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Fulton County District Attorney Fani Willis Moves Close To Charges Against Trump

Fulton County District Attorney Fani Willis Moves Close To Charges Against Trump

Fani Willis

Fulton County District Attorney Fani Willis poses among boxes containing thousands of primal cases at her office in Atlanta. (AP Photo/John Bazemore, File)

Fulton County District Attorney Fani Willis said a decision could come as early as the first half of this year on whether or not Georgia will bring charges against Donald Trump for trying to coerce election officials to overturn Joe Biden’s 2020 presidential victory.

“I believe in 2022 a decision will be made in that case,” Willis said in an interview with The Associated Press (AP). “I certainly think that in the first half of the year that decisions will be made.”

Willis is the D.A. for Georgia’s largest county, home to more than 1 million people. About 90 percent of Atlanta is in Fulton County and 42.5 percent of the county’s population is Black, while 39.3 percent is white, according to the 2020 census. Willis defeated her old boss and six-term incumbent Paul Howard on Nov. 3, 2020, to become the first woman D.A. of Fulton County.

She has assembled a team of less than 10 people that includes attorneys, legal assistants and investigators, the AP reported. They are investigating the 2020 Georgia elections, Trump, Gov. Brian Kemp and Georgia Attorney General Christopher Carr.

“We’re going to just get the facts, get the law, be very methodical, very patient and, in some extent, unemotional about this quest for justice,” Willis said.

Included in the investigations are a phone call made by the-President Trump to Georgia Secretary of State Brad Raffensperger on Jan. 2, 2021 and a call made by U.S. Sen. Lindsey Graham (R-SC) to Raffensperger in Nov. 2020.


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During the Jan. 2 call, the president told Raffensperger to “find” the votes Trump needed to win the state. “All I want to do is this. I just want to find 11,780 votes, which is one more than we have because we won the state,” Trump said.

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According to Raffensperger, Sen. Graham asked him if he had the power to reject absentee ballots during their call – which he interpreted as Graham wanting him to toss votes. When asked about the call, Graham said he was “trying to find out how the signature stuff worked.”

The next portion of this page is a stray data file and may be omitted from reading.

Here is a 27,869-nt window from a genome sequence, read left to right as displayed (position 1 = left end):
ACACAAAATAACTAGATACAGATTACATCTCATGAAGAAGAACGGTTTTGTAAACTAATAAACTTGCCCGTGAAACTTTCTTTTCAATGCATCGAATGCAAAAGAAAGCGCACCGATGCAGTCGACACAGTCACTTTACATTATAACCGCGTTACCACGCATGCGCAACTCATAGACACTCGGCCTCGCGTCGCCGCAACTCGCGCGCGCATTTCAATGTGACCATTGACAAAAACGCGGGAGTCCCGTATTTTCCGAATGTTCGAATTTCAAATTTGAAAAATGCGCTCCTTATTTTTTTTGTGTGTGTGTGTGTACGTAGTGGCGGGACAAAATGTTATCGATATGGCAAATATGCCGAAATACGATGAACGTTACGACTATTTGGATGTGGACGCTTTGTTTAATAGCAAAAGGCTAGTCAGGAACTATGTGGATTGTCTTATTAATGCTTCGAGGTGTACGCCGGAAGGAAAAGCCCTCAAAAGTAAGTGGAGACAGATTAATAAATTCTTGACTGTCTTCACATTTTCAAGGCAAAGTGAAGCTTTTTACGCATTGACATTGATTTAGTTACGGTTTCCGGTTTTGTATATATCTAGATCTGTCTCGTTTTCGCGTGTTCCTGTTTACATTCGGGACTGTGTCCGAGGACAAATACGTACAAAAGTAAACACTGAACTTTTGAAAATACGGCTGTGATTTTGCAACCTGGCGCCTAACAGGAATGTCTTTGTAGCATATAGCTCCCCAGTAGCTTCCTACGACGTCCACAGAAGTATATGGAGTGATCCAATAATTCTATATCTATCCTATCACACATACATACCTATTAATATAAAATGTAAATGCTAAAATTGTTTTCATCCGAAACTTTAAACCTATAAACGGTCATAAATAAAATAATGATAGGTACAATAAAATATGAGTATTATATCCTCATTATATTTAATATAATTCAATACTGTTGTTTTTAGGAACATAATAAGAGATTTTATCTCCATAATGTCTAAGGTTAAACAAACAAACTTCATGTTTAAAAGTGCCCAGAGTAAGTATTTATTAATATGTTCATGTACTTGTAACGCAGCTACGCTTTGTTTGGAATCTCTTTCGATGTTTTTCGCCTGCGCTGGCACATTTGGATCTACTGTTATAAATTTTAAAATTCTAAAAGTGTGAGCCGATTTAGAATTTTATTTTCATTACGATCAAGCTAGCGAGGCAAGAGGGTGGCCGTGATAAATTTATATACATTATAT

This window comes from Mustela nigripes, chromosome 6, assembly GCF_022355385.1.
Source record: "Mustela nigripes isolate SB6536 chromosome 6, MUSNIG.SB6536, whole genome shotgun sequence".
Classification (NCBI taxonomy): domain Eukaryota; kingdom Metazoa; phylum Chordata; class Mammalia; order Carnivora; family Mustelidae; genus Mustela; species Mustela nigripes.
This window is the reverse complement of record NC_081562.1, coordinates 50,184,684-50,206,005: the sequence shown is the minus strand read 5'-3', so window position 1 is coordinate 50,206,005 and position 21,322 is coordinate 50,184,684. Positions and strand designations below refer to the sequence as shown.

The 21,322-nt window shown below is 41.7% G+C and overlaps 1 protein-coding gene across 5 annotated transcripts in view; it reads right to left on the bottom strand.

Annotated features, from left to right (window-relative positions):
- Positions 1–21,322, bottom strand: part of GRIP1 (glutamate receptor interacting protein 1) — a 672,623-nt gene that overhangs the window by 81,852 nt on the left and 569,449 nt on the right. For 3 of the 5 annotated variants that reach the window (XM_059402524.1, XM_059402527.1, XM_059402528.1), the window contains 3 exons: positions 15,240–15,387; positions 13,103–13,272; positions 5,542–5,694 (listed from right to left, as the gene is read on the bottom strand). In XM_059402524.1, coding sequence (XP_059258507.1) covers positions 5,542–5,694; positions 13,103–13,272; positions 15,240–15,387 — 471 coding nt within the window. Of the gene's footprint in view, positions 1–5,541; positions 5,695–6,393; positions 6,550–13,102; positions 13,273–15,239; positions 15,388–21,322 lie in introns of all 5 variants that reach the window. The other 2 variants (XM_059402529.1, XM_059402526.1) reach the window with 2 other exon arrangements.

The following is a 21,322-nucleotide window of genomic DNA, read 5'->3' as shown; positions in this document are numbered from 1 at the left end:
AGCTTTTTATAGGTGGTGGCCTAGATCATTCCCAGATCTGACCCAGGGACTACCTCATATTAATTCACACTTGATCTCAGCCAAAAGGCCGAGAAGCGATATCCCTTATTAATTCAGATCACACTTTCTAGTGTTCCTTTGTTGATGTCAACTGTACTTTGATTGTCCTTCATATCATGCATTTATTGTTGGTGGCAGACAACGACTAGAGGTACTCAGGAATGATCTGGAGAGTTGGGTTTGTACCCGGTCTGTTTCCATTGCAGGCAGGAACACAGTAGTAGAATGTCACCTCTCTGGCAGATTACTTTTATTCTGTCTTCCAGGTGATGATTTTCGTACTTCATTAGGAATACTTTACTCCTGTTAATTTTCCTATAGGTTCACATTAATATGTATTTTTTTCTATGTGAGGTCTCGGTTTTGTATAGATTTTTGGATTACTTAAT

Willis said a special grand jury could be convened in the case, but the decision has yet to be made. She was clear she wouldn’t rush her team by imposing a deadline despite immense public interest in the case.

“I just think the public should be patient – you know, go on, lead your lives – trust that they’ve elected a district attorney that knows that this is a serious issue, takes it seriously and we’re doing our job here,” Willis said.

A Trump spokesperson has called Willis’ investigation a “witch hunt” that is politically motivated. However, the investigation said Trump could have committed “potential violations of Georgia law prohibiting the solicitation of election fraud, the making of false statements to state and local government bodies, conspiracy, racketeering, violation of oath of office and any involvement in violence or threats related to the election’s administration.”

Willis and other officials in Georgia have received threats from Trump supporters over the election results and investigation but the experienced prosecutor said she’s not new to, or afraid of, them.

“They are truly wasting their time. It is not going to deter me from doing my job, period,” Willis told the AP. “I’m not going to do any less or more because, you know, you try to offend me because I’m Black or female or of a political party. We were elected to do a job and that’s what I’m going to sit here and do.”